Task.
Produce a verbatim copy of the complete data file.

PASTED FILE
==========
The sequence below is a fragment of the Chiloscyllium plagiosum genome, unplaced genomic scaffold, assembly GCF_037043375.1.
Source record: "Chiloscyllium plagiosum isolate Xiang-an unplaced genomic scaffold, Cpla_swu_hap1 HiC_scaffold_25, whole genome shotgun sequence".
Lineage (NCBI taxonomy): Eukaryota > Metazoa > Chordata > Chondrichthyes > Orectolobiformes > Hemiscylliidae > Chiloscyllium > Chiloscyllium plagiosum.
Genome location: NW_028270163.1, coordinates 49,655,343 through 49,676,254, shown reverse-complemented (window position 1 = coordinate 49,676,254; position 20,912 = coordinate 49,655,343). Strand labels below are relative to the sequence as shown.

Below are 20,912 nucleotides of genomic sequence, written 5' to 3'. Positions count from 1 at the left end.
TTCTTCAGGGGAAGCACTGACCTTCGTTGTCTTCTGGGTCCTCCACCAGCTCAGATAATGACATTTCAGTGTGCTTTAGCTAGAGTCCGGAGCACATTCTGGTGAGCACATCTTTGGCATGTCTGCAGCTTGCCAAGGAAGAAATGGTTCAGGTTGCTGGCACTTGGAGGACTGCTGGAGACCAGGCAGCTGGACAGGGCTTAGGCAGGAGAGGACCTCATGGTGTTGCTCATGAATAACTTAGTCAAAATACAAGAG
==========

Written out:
The sequence below is a fragment of the Chiloscyllium plagiosum genome, unplaced genomic scaffold, assembly GCF_037043375.1.
Source record: "Chiloscyllium plagiosum isolate Xiang-an unplaced genomic scaffold, Cpla_swu_hap1 HiC_scaffold_25, whole genome shotgun sequence".
Lineage (NCBI taxonomy): Eukaryota > Metazoa > Chordata > Chondrichthyes > Orectolobiformes > Hemiscylliidae > Chiloscyllium > Chiloscyllium plagiosum.
Genome location: NW_028270163.1, coordinates 49,655,343 through 49,676,254, shown reverse-complemented (window position 1 = coordinate 49,676,254; position 20,912 = coordinate 49,655,343). Strand labels below are relative to the sequence as shown.

Below are 20,912 nucleotides of genomic sequence, written 5' to 3'. Positions count from 1 at the left end.
TTCTTCAGGGGAAGCACTGACCTTCGTTGTCTTCTGGGTCCTCCACCAGCTCAGATAATGACATTTCAGTGTGCTTTAGCTAGAGTCCGGAGCACATTCTGGTGAGCACATCTTTGGCATGTCTGCAGCTTGCCAAGGAAGAAATGGTTCAGGTTGCTGGCACTTGGAGGACTGCTGGAGACCAGGCAGCTGGACAGGGCTTAGGCAGGAGAGGACCTCATGGTGTTGCTCATGAATAACTTAGTCAAAATACAAGAG